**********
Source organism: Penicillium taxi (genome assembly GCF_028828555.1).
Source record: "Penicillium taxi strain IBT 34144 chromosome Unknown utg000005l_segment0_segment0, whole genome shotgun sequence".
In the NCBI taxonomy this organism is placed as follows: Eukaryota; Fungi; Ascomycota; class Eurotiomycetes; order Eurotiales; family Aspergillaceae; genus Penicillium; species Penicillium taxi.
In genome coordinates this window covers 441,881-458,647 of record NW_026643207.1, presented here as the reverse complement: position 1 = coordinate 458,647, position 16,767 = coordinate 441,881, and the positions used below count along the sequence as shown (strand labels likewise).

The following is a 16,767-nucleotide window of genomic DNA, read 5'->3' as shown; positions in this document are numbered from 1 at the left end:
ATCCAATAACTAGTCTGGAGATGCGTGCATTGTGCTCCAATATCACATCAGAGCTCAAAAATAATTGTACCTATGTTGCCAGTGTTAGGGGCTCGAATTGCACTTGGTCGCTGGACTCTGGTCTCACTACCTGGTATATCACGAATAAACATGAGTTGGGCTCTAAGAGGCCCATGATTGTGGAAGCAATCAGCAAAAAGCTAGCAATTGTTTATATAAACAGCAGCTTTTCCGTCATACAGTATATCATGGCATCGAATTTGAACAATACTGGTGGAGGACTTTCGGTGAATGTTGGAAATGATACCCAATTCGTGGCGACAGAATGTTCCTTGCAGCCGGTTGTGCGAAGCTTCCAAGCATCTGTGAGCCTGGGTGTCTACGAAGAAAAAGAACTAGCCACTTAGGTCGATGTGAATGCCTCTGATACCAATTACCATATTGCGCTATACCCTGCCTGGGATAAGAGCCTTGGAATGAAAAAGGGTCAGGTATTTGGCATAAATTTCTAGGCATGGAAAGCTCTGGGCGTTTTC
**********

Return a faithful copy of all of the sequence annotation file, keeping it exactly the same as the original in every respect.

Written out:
Source organism: Penicillium taxi (genome assembly GCF_028828555.1).
Source record: "Penicillium taxi strain IBT 34144 chromosome Unknown utg000005l_segment0_segment0, whole genome shotgun sequence".
In the NCBI taxonomy this organism is placed as follows: Eukaryota; Fungi; Ascomycota; class Eurotiomycetes; order Eurotiales; family Aspergillaceae; genus Penicillium; species Penicillium taxi.
In genome coordinates this window covers 441,881-458,647 of record NW_026643207.1, presented here as the reverse complement: position 1 = coordinate 458,647, position 16,767 = coordinate 441,881, and the positions used below count along the sequence as shown (strand labels likewise).

The following is a 16,767-nucleotide window of genomic DNA, read 5'->3' as shown; positions in this document are numbered from 1 at the left end:
ATCCAATAACTAGTCTGGAGATGCGTGCATTGTGCTCCAATATCACATCAGAGCTCAAAAATAATTGTACCTATGTTGCCAGTGTTAGGGGCTCGAATTGCACTTGGTCGCTGGACTCTGGTCTCACTACCTGGTATATCACGAATAAACATGAGTTGGGCTCTAAGAGGCCCATGATTGTGGAAGCAATCAGCAAAAAGCTAGCAATTGTTTATATAAACAGCAGCTTTTCCGTCATACAGTATATCATGGCATCGAATTTGAACAATACTGGTGGAGGACTTTCGGTGAATGTTGGAAATGATACCCAATTCGTGGCGACAGAATGTTCCTTGCAGCCGGTTGTGCGAAGCTTCCAAGCATCTGTGAGCCTGGGTGTCTACGAAGAAAAAGAACTAGCCACTTAGGTCGATGTGAATGCCTCTGATACCAATTACCATATTGCGCTATACCCTGCCTGGGATAAGAGCCTTGGAATGAAAAAGGGTCAGGTATTTGGCATAAATTTCTAGGCATGGAAAGCTCTGGGCGTTTTC